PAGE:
So, we invited members and staff to join us every Wednesday at 4 p.m. We typically get two members and seven or eight staff members. When the chaplain, Father Daniel Coughlin, a Catholic priest from Chicago, is around, he joins us. We gather in a small chapel that most people don't know about that is located off the rotunda.

The St. Thomas More study group was founded by Sen. Rick Santorum [R-Pa.] and myself. It's a gathering of bicameral, bipartisan members to meet with some of the leading Catholic thinkers. A dozen members came to share ideas with our first speaker, George Weigel. Every month or two we'll bring in someone like Father Richard John Neuhaus, Michael Novak or Cardinal [Theodore] McCarrick [of Washington].

How do you reconcile being a person of faith in politics?

The world has gotten so secular that you find throughout your life there are those who don't think twice before making a comment that is demeaning to people of faith. I always respond in a quiet, respectful way that lets them know faith is very important to me.

You visited Iraq in August. What did you see while you were there?

I saw a lot of progress going on throughout the country. The thing most people don't realize is that only about 15% of the country is Sunni Arab. Within that region there is a lot more tension than in the rest of the country.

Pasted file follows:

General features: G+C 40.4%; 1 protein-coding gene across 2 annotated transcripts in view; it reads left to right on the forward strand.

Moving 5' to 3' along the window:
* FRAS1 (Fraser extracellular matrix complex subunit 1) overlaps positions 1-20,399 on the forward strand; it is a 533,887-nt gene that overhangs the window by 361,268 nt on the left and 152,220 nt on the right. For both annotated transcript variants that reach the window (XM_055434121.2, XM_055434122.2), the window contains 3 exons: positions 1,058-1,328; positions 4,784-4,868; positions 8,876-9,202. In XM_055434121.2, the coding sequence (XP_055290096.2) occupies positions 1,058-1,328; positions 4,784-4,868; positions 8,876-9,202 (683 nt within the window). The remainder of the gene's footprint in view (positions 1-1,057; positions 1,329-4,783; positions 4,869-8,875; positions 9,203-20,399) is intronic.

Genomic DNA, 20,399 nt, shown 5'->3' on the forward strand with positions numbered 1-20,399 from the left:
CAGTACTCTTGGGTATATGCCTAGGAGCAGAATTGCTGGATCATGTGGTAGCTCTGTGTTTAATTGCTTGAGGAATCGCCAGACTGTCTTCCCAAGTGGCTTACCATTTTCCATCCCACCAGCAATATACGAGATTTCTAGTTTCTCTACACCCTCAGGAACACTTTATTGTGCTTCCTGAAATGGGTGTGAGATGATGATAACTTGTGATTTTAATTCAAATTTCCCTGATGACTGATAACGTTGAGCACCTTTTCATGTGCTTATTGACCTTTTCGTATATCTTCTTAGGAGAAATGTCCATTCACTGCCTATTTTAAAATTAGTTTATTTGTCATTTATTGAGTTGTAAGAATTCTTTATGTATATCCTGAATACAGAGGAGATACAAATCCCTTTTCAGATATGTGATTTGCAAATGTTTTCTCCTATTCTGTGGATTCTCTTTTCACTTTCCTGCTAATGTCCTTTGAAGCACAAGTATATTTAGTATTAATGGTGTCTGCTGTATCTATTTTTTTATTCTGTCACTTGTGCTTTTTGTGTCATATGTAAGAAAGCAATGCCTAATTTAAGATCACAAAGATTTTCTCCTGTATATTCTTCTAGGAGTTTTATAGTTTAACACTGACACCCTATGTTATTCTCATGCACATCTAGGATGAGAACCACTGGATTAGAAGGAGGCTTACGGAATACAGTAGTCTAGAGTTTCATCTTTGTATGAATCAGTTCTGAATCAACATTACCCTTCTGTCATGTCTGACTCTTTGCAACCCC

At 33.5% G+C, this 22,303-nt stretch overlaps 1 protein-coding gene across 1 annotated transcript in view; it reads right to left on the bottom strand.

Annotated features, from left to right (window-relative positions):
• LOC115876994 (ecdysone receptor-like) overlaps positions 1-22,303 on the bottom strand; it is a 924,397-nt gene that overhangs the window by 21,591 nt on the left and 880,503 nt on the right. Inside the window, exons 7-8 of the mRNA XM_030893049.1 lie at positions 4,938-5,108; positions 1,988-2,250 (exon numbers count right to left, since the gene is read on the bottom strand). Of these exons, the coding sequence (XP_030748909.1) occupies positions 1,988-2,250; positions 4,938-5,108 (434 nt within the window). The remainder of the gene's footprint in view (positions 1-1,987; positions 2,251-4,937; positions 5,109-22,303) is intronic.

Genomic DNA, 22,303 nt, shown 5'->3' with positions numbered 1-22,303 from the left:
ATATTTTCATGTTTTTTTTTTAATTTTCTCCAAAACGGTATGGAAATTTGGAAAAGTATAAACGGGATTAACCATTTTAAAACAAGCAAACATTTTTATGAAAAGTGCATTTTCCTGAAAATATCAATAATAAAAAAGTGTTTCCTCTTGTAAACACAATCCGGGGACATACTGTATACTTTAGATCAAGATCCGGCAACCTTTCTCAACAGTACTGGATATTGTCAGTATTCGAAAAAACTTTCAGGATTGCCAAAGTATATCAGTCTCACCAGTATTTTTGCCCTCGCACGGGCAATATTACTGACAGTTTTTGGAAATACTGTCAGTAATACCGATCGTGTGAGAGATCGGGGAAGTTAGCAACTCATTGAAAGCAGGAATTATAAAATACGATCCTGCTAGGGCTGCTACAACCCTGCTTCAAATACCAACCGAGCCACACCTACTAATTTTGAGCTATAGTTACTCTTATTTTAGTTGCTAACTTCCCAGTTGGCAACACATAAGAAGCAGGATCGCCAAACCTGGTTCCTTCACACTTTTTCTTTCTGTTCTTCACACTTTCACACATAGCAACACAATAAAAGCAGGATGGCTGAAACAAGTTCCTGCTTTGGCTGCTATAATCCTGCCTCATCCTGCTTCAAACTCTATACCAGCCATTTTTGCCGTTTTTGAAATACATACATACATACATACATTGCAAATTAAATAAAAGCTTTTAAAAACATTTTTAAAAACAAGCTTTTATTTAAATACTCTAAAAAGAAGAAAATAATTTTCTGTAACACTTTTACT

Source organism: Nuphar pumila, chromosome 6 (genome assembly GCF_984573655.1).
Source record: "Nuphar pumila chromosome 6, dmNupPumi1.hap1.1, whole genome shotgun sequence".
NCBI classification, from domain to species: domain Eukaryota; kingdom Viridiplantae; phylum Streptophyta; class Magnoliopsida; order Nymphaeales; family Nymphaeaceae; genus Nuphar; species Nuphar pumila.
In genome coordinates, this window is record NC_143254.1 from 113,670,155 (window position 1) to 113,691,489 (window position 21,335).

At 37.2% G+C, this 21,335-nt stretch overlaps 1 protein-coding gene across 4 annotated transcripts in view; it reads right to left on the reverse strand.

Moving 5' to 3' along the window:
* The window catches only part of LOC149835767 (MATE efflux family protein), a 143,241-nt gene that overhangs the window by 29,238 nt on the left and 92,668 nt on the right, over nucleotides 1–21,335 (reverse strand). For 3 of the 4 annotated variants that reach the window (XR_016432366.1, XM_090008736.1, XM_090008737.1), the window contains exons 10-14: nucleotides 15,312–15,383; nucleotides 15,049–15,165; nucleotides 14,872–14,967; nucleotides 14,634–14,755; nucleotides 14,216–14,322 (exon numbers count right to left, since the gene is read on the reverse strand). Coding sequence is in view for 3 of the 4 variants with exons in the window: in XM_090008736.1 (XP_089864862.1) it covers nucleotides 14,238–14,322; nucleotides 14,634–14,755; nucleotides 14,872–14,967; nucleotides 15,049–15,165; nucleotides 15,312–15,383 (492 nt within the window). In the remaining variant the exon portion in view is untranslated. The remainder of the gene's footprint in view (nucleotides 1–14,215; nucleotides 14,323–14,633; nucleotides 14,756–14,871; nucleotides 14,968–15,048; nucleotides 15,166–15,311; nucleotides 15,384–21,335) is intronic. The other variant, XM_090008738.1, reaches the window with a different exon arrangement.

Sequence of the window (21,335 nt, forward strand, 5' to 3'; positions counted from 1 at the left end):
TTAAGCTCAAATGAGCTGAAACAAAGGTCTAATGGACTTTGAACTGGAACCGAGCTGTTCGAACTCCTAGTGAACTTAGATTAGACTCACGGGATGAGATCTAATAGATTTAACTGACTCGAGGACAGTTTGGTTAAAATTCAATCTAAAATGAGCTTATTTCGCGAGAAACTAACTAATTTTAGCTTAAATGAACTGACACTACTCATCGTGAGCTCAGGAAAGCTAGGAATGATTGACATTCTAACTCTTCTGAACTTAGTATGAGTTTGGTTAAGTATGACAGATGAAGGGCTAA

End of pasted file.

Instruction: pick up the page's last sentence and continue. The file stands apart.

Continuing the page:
What made the greatest impression on me was visiting a mass grave where they recovered more than 3,000 bodies. Between 500 and 700 Iraqis came to that grave to help dig up and identify bodies.

Every soldier you talk to has a good feeling about the value of the work they are doing. Once we work our way through the terrorist challenges, there will be an opportunity for Iraq to have a diversified economy.

You were a co-sponsor on the Partial-Birth Abortion Ban. Why is the life issue an important one for you?

One of the things George Weigel spoke of was the Vatican statement regarding appropriate conduct of Catholic politicians. There are a whole lot of issues out there that need to be decided on. Some have more, and some have less, moral perspective. The Vatican has been clear that the issue of life is not an issue one could really have any other kind of view on. It's fundamental to our existence as a human race. It's fundamental to the Church to defend life.

I was not only a co-sponsor but also, the night before we voted on the ban, I organized a special order to talk about the issue. [A special order is an uninterrupted hour of time on the House floor after legislative business has been completed where members can organize to discuss any issue they want.] Fourteen members joined together for an hour to talk about why it was important to pass this legislation.

We painstakingly went through testimony for the bill. That testimony should be sufficient to defend this bill in court. If it is not, we will pass it again in a form that will.

Tim Drake writes from St. Cloud, Minnesota.